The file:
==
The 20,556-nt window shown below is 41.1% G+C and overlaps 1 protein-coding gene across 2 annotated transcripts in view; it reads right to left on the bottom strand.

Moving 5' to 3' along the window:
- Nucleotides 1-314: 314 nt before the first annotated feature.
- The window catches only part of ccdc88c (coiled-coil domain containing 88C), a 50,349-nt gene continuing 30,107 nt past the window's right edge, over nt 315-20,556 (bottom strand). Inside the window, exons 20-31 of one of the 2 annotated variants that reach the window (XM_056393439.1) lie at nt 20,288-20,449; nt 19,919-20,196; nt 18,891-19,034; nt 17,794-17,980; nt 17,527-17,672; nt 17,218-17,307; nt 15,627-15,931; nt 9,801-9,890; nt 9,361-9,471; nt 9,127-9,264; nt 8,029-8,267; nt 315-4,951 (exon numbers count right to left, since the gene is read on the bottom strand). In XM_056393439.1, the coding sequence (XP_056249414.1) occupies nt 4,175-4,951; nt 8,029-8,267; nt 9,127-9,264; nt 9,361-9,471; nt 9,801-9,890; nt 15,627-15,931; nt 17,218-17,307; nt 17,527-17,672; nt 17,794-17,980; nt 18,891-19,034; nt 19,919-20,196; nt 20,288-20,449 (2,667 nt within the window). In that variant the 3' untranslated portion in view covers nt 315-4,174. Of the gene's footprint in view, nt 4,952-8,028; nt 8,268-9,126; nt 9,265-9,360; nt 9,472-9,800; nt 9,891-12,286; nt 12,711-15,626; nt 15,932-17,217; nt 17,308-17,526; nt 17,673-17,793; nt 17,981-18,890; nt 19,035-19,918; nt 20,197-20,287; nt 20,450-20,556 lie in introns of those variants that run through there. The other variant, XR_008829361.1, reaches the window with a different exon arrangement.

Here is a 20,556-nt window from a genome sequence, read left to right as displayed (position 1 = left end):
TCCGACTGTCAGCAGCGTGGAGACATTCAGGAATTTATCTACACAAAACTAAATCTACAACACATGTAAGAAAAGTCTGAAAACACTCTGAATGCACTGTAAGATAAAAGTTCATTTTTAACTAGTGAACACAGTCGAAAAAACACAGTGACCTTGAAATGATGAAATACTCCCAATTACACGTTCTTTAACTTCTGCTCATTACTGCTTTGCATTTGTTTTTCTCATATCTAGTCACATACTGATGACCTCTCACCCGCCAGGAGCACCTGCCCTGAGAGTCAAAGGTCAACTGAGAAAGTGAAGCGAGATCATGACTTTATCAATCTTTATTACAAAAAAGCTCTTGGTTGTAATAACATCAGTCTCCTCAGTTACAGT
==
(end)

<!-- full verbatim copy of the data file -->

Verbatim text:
The 20,556-nt window shown below is 41.1% G+C and overlaps 1 protein-coding gene across 2 annotated transcripts in view; it reads right to left on the bottom strand.

Moving 5' to 3' along the window:
- Nucleotides 1-314: 314 nt before the first annotated feature.
- The window catches only part of ccdc88c (coiled-coil domain containing 88C), a 50,349-nt gene continuing 30,107 nt past the window's right edge, over nt 315-20,556 (bottom strand). Inside the window, exons 20-31 of one of the 2 annotated variants that reach the window (XM_056393439.1) lie at nt 20,288-20,449; nt 19,919-20,196; nt 18,891-19,034; nt 17,794-17,980; nt 17,527-17,672; nt 17,218-17,307; nt 15,627-15,931; nt 9,801-9,890; nt 9,361-9,471; nt 9,127-9,264; nt 8,029-8,267; nt 315-4,951 (exon numbers count right to left, since the gene is read on the bottom strand). In XM_056393439.1, the coding sequence (XP_056249414.1) occupies nt 4,175-4,951; nt 8,029-8,267; nt 9,127-9,264; nt 9,361-9,471; nt 9,801-9,890; nt 15,627-15,931; nt 17,218-17,307; nt 17,527-17,672; nt 17,794-17,980; nt 18,891-19,034; nt 19,919-20,196; nt 20,288-20,449 (2,667 nt within the window). In that variant the 3' untranslated portion in view covers nt 315-4,174. Of the gene's footprint in view, nt 4,952-8,028; nt 8,268-9,126; nt 9,265-9,360; nt 9,472-9,800; nt 9,891-12,286; nt 12,711-15,626; nt 15,932-17,217; nt 17,308-17,526; nt 17,673-17,793; nt 17,981-18,890; nt 19,035-19,918; nt 20,197-20,287; nt 20,450-20,556 lie in introns of those variants that run through there. The other variant, XR_008829361.1, reaches the window with a different exon arrangement.

Here is a 20,556-nt window from a genome sequence, read left to right as displayed (position 1 = left end):
TCCGACTGTCAGCAGCGTGGAGACATTCAGGAATTTATCTACACAAAACTAAATCTACAACACATGTAAGAAAAGTCTGAAAACACTCTGAATGCACTGTAAGATAAAAGTTCATTTTTAACTAGTGAACACAGTCGAAAAAACACAGTGACCTTGAAATGATGAAATACTCCCAATTACACGTTCTTTAACTTCTGCTCATTACTGCTTTGCATTTGTTTTTCTCATATCTAGTCACATACTGATGACCTCTCACCCGCCAGGAGCACCTGCCCTGAGAGTCAAAGGTCAACTGAGAAAGTGAAGCGAGATCATGACTTTATCAATCTTTATTACAAAAAAGCTCTTGGTTGTAATAACATCAGTCTCCTCAGTTACAGT